The 100k Factory Guide To IST-IPV6
The TCP/IP protocol was initially deployed within the ARPANET network. However, not all sites were willing to convert their protocols to this new one. This led to the TCP/IP team, Jon Postel and Vinton Cerf turning off the NCP number channels on the ARPANET IMPís for a day in 1982. This turn off led sites using TCP/IP being the only ones still operating with 100k factory protocols.
It was on January 1, 1983 that the full switchover was completed, without too many issues, but there were some sites that stayed down for up to 3 months as they reformatted their systems. TCP/IP was made the standard for all military computers in 1994 by the US Department of Defense. This gave the protocol more funding and a higher profile inside 100k factory review revolution.
A three-day workshop was held in 1985 by the Internet Architecture Board and Dan Lynch open to everyone in the computer industry. The workshop was attended by around 250 vendor representatives and approximately 50 researchers. This meeting was held in an attempt to popularize the protocol and to enable the development of network products using the protocol.
The first Internet convention was organized by Lynch in September 1988 and would later become the Interop trade show. The first show invited 50 companies who were able to demonstrate their TCP/IP products and approximately 50 engineers also attended. The demonstrations were a success and validated the open design of the network showing that it could be used for multi-vendor products. The Interop show has grown over the years and is now held yearly at a different location across the world.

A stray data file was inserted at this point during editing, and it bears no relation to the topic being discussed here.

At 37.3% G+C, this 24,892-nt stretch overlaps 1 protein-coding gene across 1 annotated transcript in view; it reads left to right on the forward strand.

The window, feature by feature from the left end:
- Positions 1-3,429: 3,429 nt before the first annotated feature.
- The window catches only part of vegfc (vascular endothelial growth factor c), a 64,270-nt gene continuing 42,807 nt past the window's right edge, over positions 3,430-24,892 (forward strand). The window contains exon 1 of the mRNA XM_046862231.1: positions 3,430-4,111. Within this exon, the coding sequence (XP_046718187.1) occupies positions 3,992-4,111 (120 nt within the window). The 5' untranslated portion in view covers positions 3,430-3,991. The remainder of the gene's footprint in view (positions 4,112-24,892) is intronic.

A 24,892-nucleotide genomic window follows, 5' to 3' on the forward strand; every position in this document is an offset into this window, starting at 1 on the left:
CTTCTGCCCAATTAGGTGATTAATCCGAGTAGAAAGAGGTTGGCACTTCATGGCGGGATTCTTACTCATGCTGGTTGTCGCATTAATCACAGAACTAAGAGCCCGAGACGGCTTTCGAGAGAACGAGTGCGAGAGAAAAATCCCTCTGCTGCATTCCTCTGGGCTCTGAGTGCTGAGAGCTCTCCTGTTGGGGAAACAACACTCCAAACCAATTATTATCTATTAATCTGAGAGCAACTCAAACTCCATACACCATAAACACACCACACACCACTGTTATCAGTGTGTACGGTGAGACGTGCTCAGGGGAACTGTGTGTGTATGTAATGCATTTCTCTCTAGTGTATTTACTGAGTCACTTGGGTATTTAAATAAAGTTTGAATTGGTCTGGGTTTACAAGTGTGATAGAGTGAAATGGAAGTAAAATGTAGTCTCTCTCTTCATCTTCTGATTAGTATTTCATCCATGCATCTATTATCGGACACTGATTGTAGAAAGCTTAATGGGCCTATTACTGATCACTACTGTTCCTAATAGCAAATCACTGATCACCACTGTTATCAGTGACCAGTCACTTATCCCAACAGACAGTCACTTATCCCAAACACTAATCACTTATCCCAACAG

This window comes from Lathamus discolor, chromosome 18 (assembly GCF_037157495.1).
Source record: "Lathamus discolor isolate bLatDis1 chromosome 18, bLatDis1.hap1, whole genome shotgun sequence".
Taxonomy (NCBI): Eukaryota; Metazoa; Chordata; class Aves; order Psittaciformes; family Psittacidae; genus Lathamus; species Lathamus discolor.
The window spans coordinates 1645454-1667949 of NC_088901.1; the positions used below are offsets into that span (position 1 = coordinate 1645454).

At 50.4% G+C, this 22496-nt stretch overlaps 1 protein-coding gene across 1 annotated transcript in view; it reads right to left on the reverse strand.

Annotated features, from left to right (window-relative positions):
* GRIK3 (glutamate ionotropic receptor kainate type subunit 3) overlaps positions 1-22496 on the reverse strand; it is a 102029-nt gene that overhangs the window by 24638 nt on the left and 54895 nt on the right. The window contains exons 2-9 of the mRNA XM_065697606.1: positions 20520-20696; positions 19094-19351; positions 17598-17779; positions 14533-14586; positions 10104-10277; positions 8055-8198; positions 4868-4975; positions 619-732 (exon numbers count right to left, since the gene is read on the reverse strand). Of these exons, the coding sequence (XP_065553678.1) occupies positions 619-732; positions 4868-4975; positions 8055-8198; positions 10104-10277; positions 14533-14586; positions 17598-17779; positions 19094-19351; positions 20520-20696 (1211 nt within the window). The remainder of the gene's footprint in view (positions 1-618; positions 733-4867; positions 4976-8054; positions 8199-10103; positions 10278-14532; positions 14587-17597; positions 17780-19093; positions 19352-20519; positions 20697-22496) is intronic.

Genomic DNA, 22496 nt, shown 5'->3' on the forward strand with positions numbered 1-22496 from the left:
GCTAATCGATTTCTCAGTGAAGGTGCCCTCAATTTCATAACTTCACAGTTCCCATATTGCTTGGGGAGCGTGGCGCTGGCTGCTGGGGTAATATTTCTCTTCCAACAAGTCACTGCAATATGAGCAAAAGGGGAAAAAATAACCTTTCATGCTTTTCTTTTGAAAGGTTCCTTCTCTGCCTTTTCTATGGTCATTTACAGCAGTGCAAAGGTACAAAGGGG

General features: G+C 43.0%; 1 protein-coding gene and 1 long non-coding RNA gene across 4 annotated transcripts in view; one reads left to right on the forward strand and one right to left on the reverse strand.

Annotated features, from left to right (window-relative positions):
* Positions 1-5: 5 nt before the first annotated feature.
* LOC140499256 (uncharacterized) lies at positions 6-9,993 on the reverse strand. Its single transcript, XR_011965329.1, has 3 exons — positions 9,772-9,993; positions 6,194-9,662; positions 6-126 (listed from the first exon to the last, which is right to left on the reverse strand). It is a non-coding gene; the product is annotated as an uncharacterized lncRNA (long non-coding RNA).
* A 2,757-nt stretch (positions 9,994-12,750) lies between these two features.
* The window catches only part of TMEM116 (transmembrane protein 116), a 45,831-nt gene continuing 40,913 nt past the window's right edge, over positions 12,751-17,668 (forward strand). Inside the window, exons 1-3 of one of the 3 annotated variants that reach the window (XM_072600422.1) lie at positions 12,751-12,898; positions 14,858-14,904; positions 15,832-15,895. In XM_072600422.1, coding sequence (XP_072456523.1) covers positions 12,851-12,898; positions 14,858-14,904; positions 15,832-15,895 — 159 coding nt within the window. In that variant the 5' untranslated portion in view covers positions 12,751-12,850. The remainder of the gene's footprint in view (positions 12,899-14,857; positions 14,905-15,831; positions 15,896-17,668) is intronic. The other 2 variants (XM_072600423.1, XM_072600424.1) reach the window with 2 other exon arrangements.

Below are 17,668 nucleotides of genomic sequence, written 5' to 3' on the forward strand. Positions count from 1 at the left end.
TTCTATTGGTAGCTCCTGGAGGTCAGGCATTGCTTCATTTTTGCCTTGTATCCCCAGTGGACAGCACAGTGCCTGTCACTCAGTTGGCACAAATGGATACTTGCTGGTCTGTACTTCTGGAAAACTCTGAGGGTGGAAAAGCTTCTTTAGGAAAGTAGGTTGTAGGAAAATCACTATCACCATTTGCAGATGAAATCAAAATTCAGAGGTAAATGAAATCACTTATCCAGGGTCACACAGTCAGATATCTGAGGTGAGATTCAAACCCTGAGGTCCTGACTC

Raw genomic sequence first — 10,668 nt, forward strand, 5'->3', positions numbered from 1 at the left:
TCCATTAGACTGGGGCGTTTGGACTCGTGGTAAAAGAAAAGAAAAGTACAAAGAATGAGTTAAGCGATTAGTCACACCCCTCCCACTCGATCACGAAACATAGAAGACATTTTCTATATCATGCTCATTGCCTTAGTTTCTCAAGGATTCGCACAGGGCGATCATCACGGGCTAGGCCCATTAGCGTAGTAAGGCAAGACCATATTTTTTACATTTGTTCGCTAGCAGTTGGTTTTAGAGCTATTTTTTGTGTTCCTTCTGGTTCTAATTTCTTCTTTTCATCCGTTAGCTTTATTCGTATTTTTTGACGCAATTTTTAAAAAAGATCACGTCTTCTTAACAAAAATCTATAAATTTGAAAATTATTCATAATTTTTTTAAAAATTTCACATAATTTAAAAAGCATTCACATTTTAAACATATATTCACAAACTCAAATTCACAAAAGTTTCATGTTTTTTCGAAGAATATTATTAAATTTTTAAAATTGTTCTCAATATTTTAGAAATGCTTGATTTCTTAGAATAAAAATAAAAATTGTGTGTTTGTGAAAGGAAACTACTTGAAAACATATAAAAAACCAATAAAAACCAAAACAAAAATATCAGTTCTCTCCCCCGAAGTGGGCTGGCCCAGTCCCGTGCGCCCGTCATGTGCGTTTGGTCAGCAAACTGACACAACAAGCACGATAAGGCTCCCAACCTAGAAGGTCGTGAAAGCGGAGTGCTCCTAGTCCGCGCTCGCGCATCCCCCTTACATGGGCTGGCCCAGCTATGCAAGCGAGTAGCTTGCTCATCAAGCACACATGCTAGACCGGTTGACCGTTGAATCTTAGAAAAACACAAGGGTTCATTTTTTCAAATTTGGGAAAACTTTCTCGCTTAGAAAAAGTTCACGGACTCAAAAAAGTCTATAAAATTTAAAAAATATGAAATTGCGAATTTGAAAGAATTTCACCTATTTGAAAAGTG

The 100k Factory Revolution Protocol for Ipv6
The TCP/IP protocol was originally made for wireless packet radio networks that offer low reliability. However, it is now the most reliable and widely used network in the world. In the 1970ís the IPv4 version was deployed and still remains in use today.
Through the 1990ís the internet experienced rapid growth and with this growth a rapid decrease in the number of available IP addresses. IPv4 was not designed for the scale the internet grew to and in order to increase the number of IP addresses new protocols are needed. Newer longer IP addresses were needed, but this also meant new architecture and routing software. These major changes would need to be agreed by everyone and would not come quickly with the new 100k factory revolution.
The IETF settled on IPv6 after examining a number of different proposals. This protocol was recommended in RFC1752 in January 1995 and was referred to as the Next Generation Internet Protocol. Since this settlement, there are many organizations including the IPv6 Forum who are working toward widespread implementation of the protocol of 100k factory.
By 2004, IPv6 was widely available and is being supported by new network technology. The practical feedback regarding this protocol is being received from experiences with the existing network. Find more here: http://www.ist-ipv6.org